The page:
Well, the Prez got my attention yesterday when he announced his SCOTUS nomination. He said Sonia Sotomayor saved baseball with her ruling that ended the MLB strike in 1994/95. Ah, that may be true nationally and for the long run. But it’s going to take more than that — most likely a late-inning relief pitcher who can actually get an out in a critical situation — to save the season of the floundering Cleveland Indians this year.
Oops. I just wanted to join the chorus opining about Sotomayor — without as yet really giving any thought to whether she warrants lifetime tenure on the high court. My bad. Yet typical.
And there is a point here. Information — accurate or not — moves so quickly these days that you can’t afford to trail the story for even a few hours, let alone days, if you want to shape public perceptions on people and issues. It’s a lesson that businesses need to learn and practice, particularly those prone to shitstorm meltdowns because of customer service lapses and so on.
The public advocacy groups get it. Even before Obama cleared his throat to make the announcement Tuesday morning, those opposing the nomination of Justice Sotomayor were already stepping up to the plate, as reported on a NYT politics blog, The Caucus Blog.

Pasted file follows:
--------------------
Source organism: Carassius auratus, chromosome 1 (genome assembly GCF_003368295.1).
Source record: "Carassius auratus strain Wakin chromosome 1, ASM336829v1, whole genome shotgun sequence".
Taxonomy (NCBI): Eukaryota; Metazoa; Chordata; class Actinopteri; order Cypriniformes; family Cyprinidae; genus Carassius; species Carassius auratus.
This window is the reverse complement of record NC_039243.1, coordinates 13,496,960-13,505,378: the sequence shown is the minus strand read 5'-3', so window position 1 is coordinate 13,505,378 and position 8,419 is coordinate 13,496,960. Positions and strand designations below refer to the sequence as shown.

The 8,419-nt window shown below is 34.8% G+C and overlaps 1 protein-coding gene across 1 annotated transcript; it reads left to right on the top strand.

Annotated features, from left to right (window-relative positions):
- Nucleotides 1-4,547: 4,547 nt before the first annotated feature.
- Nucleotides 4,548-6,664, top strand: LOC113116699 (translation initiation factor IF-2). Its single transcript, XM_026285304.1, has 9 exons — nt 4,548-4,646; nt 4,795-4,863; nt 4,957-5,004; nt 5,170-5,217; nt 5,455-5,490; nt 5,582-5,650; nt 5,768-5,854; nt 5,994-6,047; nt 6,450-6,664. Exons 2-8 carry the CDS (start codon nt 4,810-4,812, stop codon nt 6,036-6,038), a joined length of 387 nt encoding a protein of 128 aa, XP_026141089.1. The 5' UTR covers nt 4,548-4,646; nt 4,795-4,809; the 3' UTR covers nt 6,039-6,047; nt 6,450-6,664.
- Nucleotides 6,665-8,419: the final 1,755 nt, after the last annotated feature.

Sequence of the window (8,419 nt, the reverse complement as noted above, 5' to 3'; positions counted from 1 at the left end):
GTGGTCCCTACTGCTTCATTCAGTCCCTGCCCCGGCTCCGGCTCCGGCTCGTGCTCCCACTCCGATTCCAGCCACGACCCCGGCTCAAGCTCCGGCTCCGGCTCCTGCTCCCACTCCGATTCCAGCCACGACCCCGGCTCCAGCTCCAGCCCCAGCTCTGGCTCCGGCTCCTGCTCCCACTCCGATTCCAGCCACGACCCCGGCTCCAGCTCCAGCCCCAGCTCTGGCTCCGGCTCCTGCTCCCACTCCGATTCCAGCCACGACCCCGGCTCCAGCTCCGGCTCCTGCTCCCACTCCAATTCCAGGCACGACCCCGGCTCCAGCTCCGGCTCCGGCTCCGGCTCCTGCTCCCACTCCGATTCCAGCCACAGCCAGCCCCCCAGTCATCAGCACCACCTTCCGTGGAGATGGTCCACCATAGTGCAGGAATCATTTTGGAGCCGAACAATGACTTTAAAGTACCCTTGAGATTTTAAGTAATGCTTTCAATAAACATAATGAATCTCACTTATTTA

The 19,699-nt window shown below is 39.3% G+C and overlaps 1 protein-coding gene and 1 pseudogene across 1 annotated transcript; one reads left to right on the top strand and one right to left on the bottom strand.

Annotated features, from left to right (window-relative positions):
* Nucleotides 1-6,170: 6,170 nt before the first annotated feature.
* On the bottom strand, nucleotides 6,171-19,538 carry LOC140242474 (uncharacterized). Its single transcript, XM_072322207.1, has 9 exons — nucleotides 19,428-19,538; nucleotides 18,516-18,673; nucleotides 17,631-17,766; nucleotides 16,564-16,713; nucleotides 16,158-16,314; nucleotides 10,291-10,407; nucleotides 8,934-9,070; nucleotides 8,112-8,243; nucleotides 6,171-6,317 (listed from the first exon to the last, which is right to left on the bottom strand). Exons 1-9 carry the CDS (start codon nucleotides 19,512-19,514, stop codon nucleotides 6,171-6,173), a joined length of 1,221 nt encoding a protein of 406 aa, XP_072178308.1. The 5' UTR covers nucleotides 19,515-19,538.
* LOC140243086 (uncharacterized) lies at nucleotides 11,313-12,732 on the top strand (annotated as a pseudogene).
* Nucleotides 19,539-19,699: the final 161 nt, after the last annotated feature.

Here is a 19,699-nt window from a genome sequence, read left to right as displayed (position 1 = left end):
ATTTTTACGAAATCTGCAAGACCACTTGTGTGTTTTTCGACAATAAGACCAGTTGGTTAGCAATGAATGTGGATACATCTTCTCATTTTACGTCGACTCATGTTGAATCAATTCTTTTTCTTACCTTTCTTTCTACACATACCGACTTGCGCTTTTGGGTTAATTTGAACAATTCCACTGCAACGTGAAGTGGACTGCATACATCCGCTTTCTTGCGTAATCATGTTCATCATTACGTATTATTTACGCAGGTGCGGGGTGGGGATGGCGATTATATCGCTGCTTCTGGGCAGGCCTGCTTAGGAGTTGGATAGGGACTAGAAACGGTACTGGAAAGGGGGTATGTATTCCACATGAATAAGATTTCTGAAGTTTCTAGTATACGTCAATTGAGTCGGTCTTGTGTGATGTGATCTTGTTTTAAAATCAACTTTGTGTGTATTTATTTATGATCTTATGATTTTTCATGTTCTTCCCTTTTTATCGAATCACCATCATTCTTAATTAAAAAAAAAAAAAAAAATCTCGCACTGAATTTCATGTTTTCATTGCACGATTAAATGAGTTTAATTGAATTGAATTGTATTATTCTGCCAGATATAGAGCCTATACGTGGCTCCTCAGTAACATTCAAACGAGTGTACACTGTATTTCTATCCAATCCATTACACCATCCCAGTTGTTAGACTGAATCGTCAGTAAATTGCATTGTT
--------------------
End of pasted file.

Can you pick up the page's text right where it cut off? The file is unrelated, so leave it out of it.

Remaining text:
Conservative groups reacted with sharp criticism on Tuesday morning. “Judge Sotomayor is a liberal judicial activist of the first order who thinks her own personal political agenda is more important than the law as written,” said Wendy E. Long, counsel to the Judicial Confirmation Network. “She thinks that judges should dictate policy, and that one’s sex, race, and ethnicity ought to affect the decisions one renders from the bench.”
Wendy, chill. Sotomayor saved baseball. WTF.
Anyway, I have, from Twitter, blogs, TV talking heads, NYT and so on, a perception of Sonia Sotomayor: educated at Princeton and Yale, born in the shadow of Yankee Stadium in a working class family, Hispanic, left of center justice (whatever that means), tough, fair, appointed by the first Bush and so on. But outside of her saving baseball — and shafting former OSU star Maurice Clarett — I know next to nothing about her as a judge.
Maybe that will come later. But I’m not sure it will matter. Unless there is a major skeleton or big tax issue hiding in the judge’s closet, it’s going to be awfully difficult for Republicans — particularly those who cling to the fading dream that they can ever get elected or re-elected — to oppose the nomination. Why?
Justice Sotomayor is a woman, Hispanic, educated at Yale and Harvard, someone who grew up in the shadow of Yankee Stadium in a working class family.
And she saved baseball.